One patient shared with students his story of finding God during his recovery after suffering from substance abuse and serving time in prison. The father of two’s message offered students an inspirational tale of redemption.

“Just seeing his hope and his positive outlook on life, despite all the bad things that happened to him, really gave me inspiration moving forward in my life,” Ibasco said.

During their free time, the students went to the beach.

During their down time, students relaxed on a beach and participated in a salsa class.

For recent pre-med graduates Cheyenne Archuleta and Tony Orlando Lazo, who both were scheduled to go on the trip last spring before it was postponed because of COVID, the trip was the perfect culmination of their time as GCU students.




“It was honestly one of the best experiences I’ve ever had,” Archuleta said. “I really enjoyed getting to help people and really immerse myself into a new culture.

“It was a really great way to end my senior year.”

She also sees how it will benefit students who participate in future trips.

“With a medical mission trip, it’s going to be something that tests you, but it’ll help you grow and learn to better serve the community,” she said. “In order to grow you have to make yourself a little uncomfortable, and it’s OK not to know what’s going to happen. In the medical field, you never know what’s going to happen. You have to just be ready for the changes and just go with the flow.”

Orlando Lazo said he was hesitant about signing up for the trip, largely because he was one of only two seniors. But any worries he had about connecting with his peers dissipated once he got to meet and engage with the group.

“I think it was a pretty cool group,” he said. “Having the trip done through the Honors College and being guided by Anya (Cofrancesco), it was the best experience.”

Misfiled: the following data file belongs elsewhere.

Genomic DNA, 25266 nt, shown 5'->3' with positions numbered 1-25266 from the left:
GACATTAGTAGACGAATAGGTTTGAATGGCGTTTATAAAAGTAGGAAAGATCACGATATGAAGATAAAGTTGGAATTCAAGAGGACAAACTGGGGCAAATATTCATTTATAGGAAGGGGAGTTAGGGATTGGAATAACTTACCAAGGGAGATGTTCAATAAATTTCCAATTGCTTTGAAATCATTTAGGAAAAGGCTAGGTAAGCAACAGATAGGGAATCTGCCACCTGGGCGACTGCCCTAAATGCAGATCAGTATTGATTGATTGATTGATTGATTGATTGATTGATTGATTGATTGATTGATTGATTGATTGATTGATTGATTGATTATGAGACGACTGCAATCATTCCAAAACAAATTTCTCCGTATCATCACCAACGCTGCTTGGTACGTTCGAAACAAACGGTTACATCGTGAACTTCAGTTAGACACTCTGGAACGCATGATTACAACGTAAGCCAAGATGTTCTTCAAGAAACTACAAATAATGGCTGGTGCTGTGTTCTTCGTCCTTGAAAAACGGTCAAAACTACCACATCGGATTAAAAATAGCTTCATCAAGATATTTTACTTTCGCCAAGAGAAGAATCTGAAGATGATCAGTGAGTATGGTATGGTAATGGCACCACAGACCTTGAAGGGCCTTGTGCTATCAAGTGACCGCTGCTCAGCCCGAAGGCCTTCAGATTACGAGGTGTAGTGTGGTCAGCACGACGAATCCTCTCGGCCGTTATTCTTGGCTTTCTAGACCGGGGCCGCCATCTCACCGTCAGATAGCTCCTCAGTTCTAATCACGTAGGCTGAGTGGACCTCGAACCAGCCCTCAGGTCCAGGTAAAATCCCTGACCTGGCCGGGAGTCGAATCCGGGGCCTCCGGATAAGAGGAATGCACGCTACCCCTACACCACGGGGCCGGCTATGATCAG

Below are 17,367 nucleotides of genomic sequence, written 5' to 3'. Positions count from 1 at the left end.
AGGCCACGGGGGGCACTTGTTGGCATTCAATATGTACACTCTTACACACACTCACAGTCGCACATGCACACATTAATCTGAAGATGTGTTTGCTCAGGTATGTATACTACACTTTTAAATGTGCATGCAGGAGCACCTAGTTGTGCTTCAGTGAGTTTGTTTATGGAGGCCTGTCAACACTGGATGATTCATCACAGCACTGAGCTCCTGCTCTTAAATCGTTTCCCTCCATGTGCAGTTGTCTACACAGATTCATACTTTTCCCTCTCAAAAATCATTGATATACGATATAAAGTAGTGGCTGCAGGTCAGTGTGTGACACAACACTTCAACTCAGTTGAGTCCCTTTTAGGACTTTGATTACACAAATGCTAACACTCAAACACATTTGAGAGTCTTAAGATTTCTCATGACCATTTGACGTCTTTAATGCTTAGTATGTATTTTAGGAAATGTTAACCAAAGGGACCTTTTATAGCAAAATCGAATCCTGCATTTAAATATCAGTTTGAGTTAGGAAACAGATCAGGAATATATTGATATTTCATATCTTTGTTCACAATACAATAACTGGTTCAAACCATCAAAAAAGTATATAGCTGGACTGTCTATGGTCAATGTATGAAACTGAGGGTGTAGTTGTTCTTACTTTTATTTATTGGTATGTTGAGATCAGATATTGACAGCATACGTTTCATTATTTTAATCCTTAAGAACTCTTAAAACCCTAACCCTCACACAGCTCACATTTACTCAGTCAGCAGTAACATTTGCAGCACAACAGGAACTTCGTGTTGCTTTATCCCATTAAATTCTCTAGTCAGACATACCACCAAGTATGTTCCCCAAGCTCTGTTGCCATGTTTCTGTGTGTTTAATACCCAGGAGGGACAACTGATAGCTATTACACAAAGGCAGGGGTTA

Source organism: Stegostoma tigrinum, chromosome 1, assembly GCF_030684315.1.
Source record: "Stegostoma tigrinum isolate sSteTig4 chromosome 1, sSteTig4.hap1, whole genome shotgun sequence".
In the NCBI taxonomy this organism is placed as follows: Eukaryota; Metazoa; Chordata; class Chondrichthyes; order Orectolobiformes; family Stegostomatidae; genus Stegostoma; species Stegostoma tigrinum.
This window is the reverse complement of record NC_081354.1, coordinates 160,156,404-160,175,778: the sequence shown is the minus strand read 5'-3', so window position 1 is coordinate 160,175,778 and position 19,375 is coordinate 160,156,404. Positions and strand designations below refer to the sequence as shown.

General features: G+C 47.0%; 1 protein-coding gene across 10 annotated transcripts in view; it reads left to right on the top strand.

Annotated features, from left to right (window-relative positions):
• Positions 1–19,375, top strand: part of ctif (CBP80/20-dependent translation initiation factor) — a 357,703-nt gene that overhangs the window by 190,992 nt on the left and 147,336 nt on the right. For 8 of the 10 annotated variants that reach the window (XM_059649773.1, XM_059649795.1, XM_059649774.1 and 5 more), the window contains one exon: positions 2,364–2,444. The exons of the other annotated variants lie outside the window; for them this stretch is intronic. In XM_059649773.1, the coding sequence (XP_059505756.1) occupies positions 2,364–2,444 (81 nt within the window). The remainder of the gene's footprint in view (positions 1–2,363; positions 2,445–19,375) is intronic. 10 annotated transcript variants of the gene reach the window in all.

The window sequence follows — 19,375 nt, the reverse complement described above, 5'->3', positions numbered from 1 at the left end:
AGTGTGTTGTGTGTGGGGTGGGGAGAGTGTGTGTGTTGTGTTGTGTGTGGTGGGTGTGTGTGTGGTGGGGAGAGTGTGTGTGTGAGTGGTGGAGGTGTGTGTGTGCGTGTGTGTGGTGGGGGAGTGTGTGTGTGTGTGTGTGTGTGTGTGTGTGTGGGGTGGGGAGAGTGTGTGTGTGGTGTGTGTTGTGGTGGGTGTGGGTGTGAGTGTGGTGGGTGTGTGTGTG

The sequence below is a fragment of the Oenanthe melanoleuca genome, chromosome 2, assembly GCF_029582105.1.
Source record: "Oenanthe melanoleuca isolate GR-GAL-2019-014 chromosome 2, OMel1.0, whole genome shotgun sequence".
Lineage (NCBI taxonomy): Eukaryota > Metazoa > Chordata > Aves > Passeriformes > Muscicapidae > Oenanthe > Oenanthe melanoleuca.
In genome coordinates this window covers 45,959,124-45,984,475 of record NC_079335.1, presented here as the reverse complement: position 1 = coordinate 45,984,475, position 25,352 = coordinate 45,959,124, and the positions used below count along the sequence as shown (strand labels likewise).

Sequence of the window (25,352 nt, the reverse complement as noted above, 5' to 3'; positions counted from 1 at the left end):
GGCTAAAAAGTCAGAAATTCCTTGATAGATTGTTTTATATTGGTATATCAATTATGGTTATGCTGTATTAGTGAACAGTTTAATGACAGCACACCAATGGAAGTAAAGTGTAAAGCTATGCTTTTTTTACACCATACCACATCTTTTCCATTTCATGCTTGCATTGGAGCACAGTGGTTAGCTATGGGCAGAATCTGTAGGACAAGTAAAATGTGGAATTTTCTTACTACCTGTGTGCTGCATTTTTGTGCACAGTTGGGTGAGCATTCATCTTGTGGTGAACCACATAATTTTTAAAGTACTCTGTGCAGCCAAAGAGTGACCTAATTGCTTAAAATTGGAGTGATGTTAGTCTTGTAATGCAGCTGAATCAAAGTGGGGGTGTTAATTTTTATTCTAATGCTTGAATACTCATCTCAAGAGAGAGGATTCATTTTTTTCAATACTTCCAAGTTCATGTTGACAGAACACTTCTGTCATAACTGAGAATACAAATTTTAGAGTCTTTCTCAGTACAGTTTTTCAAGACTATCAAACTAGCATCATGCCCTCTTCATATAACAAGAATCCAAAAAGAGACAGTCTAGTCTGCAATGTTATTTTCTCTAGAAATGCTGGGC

His decision was further confirmed when he witnessed the impact he could have on the community’s ability to overcome the pandemic by assisting with vaccine distribution.

Students got to speak with locals and assist in performing numerous medical tasks.

“At the end of the day when we were starting to head out, people started to clap and stand up for us,” he recalled. “To us, that was never expected. It just solidified the fact that we were making an impact and the things we did on that trip are appreciated.”

Although the trip was primarily focused as a medical mission trip, students from all areas of study were welcome to participate.

Behavioral Health Science senior Amara Murray-Bell was, aside from Cofrancesco, the only participant who was new to the medical field. Despite it not being in her realm of her degree, the opportunity immediately caught Murray-Bell’s eye.

“I think the biggest thing for me is being able to make an impact in the community,” she said. “It was an eye-opening experience to see how different people live in these different places. Even though there was a language barrier, it was still super impactful to be able to talk to them and hear their stories.”

After a year dominated by the pandemic, the reintegration of Honors mission trips was a breath of fresh air for Murray-Bell.

“It was great to not only be able to travel but also be able to serve,” she said. “I have traveled with the Honors College before and that was a really impactful experience, but being able to travel, especially after COVID season, and also serve the community was super amazing and impactful.”

For Cofrancesco, the compassion that made the trip successful is a two-way street: the compassion of students looking to serve others was matched by the compassion the community showed them throughout the journey.

Each of which left a positive, memorable impact on one another.

Contact Ashlee Larrison at (602) 639-8488 or [email protected].


Related content:

GCU Today: Programs a home run with pre-med, pre-law students

GCU Today: Honors College surpasses 1,000 graduates